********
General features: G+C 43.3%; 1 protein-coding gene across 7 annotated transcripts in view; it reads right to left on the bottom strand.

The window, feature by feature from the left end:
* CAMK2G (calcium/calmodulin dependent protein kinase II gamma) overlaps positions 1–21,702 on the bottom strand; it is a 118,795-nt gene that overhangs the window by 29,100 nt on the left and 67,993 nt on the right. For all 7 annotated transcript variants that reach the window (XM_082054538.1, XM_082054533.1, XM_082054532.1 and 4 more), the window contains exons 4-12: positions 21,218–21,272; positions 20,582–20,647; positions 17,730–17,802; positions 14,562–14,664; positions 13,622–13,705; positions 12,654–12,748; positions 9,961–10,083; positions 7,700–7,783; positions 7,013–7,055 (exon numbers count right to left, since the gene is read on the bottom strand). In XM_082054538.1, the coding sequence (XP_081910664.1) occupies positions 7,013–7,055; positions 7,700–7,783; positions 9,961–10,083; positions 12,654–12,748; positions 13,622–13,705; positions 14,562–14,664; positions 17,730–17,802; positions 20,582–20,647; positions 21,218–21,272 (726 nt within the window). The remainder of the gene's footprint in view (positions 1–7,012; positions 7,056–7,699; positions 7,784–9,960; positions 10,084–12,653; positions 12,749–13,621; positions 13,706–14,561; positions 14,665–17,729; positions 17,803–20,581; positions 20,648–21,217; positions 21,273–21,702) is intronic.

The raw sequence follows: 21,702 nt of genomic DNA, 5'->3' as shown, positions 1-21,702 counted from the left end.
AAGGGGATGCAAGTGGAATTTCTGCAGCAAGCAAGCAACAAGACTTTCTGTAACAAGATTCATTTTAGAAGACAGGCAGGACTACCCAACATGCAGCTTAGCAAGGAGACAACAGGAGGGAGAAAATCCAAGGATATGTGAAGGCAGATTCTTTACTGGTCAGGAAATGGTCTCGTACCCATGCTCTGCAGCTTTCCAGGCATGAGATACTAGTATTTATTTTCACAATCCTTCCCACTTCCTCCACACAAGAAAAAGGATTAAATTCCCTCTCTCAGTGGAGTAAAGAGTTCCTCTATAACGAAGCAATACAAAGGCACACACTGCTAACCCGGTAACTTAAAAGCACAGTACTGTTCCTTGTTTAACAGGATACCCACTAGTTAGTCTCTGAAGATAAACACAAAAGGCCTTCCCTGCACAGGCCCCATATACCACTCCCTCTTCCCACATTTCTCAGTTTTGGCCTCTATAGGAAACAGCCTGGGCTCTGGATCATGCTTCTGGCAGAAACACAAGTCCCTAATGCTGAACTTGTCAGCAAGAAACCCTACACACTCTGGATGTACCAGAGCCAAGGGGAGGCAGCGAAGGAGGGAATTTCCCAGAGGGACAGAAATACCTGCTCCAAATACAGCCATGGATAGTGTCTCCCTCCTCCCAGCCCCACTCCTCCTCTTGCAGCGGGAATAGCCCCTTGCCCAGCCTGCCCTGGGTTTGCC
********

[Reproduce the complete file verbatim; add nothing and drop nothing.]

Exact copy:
General features: G+C 43.3%; 1 protein-coding gene across 7 annotated transcripts in view; it reads right to left on the bottom strand.

The window, feature by feature from the left end:
* CAMK2G (calcium/calmodulin dependent protein kinase II gamma) overlaps positions 1–21,702 on the bottom strand; it is a 118,795-nt gene that overhangs the window by 29,100 nt on the left and 67,993 nt on the right. For all 7 annotated transcript variants that reach the window (XM_082054538.1, XM_082054533.1, XM_082054532.1 and 4 more), the window contains exons 4-12: positions 21,218–21,272; positions 20,582–20,647; positions 17,730–17,802; positions 14,562–14,664; positions 13,622–13,705; positions 12,654–12,748; positions 9,961–10,083; positions 7,700–7,783; positions 7,013–7,055 (exon numbers count right to left, since the gene is read on the bottom strand). In XM_082054538.1, the coding sequence (XP_081910664.1) occupies positions 7,013–7,055; positions 7,700–7,783; positions 9,961–10,083; positions 12,654–12,748; positions 13,622–13,705; positions 14,562–14,664; positions 17,730–17,802; positions 20,582–20,647; positions 21,218–21,272 (726 nt within the window). The remainder of the gene's footprint in view (positions 1–7,012; positions 7,056–7,699; positions 7,784–9,960; positions 10,084–12,653; positions 12,749–13,621; positions 13,706–14,561; positions 14,665–17,729; positions 17,803–20,581; positions 20,648–21,217; positions 21,273–21,702) is intronic.

The raw sequence follows: 21,702 nt of genomic DNA, 5'->3' as shown, positions 1-21,702 counted from the left end.
AAGGGGATGCAAGTGGAATTTCTGCAGCAAGCAAGCAACAAGACTTTCTGTAACAAGATTCATTTTAGAAGACAGGCAGGACTACCCAACATGCAGCTTAGCAAGGAGACAACAGGAGGGAGAAAATCCAAGGATATGTGAAGGCAGATTCTTTACTGGTCAGGAAATGGTCTCGTACCCATGCTCTGCAGCTTTCCAGGCATGAGATACTAGTATTTATTTTCACAATCCTTCCCACTTCCTCCACACAAGAAAAAGGATTAAATTCCCTCTCTCAGTGGAGTAAAGAGTTCCTCTATAACGAAGCAATACAAAGGCACACACTGCTAACCCGGTAACTTAAAAGCACAGTACTGTTCCTTGTTTAACAGGATACCCACTAGTTAGTCTCTGAAGATAAACACAAAAGGCCTTCCCTGCACAGGCCCCATATACCACTCCCTCTTCCCACATTTCTCAGTTTTGGCCTCTATAGGAAACAGCCTGGGCTCTGGATCATGCTTCTGGCAGAAACACAAGTCCCTAATGCTGAACTTGTCAGCAAGAAACCCTACACACTCTGGATGTACCAGAGCCAAGGGGAGGCAGCGAAGGAGGGAATTTCCCAGAGGGACAGAAATACCTGCTCCAAATACAGCCATGGATAGTGTCTCCCTCCTCCCAGCCCCACTCCTCCTCTTGCAGCGGGAATAGCCCCTTGCCCAGCCTGCCCTGGGTTTGCC